How Societal Factors Lead to Gaps in Health Care

brief published by the Robert Wood Johnson Foundation examines how societal factors like race, gender and education can affect health disparities. The brief examines new findings on the topic such as patterns related to geography.

This chart shows the correlation between race, gender, education, and life expectancy.

This chart shows the correlation between race, gender, education, and life expectancy.

The figure shows disparities in life expectancy by race and gender. Hispanic females have the highest life expectancy while black males have the lowest, regardless of their educational attainment. The common thread in this chart is that the more educated a person is, the longer they are likely to live. Furthermore, the report points out that the gap in life expectancy between those who have 16 or more years of education and those with fewer than 12 years has increased over time.

The study also suggests that there are some preventable disparities based on three categories: behavioral (diet, exercise, etc.), social (an individual’s home, neighborhood, and peer groups), and health care. Each of these factors may play a role in physical health (like diabetes and cancer) or mental health (such as depression or anxiety). The evidence also suggests a correlation between a person’s health and health insurance status. With the Affordable Care Act poised to expand health care coverage to most Americans, there is hope of reducing the role of uninsurance on health disparities in the U.S.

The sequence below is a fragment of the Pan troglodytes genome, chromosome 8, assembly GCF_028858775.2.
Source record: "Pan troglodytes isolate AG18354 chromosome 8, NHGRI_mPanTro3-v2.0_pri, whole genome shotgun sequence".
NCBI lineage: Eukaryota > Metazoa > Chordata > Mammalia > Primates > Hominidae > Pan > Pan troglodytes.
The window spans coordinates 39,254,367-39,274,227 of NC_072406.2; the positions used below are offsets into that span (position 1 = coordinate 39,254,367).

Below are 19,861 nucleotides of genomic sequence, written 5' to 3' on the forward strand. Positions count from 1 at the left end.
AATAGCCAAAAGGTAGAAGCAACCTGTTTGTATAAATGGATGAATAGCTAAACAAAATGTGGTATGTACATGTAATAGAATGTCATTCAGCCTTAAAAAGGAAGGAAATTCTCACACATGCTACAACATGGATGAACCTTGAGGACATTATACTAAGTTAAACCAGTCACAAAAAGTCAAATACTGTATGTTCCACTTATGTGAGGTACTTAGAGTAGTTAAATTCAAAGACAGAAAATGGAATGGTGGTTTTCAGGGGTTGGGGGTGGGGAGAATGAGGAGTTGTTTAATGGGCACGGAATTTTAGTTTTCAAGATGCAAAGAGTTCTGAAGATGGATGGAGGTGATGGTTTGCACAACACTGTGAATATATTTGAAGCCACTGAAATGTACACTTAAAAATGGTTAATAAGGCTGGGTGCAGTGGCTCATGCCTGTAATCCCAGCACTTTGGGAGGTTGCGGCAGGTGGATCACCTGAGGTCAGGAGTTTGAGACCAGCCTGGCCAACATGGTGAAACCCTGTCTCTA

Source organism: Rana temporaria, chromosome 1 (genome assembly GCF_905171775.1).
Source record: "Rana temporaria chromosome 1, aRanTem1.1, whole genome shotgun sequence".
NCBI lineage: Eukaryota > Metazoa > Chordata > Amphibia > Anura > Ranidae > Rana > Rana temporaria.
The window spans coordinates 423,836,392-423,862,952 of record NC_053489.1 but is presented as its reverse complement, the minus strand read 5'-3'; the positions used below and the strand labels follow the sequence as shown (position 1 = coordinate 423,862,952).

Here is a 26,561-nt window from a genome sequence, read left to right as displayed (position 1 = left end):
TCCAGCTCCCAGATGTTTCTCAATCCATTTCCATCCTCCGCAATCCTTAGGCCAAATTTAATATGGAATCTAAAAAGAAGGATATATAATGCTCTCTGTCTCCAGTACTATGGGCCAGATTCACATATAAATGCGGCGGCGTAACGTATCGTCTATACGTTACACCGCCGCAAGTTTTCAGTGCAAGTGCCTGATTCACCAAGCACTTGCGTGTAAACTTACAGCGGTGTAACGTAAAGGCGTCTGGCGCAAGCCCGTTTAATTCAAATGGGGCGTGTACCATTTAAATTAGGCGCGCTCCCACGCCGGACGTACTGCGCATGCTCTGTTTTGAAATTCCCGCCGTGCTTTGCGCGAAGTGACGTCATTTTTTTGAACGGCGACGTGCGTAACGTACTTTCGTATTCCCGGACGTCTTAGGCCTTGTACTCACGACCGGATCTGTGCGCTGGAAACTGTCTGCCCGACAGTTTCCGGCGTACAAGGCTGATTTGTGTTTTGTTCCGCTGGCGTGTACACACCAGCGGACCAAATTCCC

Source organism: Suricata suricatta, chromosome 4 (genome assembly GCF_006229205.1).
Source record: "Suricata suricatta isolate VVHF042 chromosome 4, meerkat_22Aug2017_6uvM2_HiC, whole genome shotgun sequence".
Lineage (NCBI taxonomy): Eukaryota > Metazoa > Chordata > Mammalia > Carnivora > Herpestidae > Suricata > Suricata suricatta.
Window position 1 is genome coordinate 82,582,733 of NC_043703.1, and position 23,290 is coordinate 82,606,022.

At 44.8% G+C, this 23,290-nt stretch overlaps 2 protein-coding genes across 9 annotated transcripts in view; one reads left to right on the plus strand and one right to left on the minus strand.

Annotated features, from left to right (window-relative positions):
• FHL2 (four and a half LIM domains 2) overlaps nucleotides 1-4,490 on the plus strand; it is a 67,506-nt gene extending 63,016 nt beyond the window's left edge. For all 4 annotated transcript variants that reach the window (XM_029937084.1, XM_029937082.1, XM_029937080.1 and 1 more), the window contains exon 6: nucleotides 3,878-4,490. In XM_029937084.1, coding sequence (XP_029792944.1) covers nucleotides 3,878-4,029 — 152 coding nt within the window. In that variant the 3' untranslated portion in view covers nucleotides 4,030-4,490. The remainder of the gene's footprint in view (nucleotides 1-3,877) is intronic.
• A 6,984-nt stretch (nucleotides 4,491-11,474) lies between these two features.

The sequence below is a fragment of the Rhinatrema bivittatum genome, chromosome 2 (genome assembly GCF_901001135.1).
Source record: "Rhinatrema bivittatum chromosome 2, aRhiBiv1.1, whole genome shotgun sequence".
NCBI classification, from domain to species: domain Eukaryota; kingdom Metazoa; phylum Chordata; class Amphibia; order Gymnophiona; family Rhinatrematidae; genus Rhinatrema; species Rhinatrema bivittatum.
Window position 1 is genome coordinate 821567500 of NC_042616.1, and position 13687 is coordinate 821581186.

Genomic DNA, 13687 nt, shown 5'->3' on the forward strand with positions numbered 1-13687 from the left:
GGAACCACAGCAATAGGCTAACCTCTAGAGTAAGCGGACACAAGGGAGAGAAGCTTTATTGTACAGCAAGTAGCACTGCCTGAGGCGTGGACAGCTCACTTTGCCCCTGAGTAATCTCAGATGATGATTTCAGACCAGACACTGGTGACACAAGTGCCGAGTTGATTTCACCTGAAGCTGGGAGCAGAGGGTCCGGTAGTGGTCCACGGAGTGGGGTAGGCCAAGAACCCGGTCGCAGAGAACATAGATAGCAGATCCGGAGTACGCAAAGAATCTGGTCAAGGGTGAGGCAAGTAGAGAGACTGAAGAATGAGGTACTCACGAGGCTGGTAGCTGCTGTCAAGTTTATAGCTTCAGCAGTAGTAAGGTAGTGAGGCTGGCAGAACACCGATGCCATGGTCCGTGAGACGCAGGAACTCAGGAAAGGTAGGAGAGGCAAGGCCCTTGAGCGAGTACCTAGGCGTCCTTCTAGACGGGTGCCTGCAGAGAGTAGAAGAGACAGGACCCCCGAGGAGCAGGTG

This story was originally published with the VCU Center on Society and Health. You can read more about the subject on their website.

Advertisements
This entry was posted in VCU Center on Society and Health and tagged , , , , . Bookmark the permalink.

Leave a Reply

Fill in your details below or click an icon to log in:

WordPress.com Logo

You are commenting using your WordPress.com account. Log Out / Change )

Twitter picture

You are commenting using your Twitter account. Log Out / Change )

Facebook photo

You are commenting using your Facebook account. Log Out / Change )

Google+ photo

You are commenting using your Google+ account. Log Out / Change )

Connecting to %s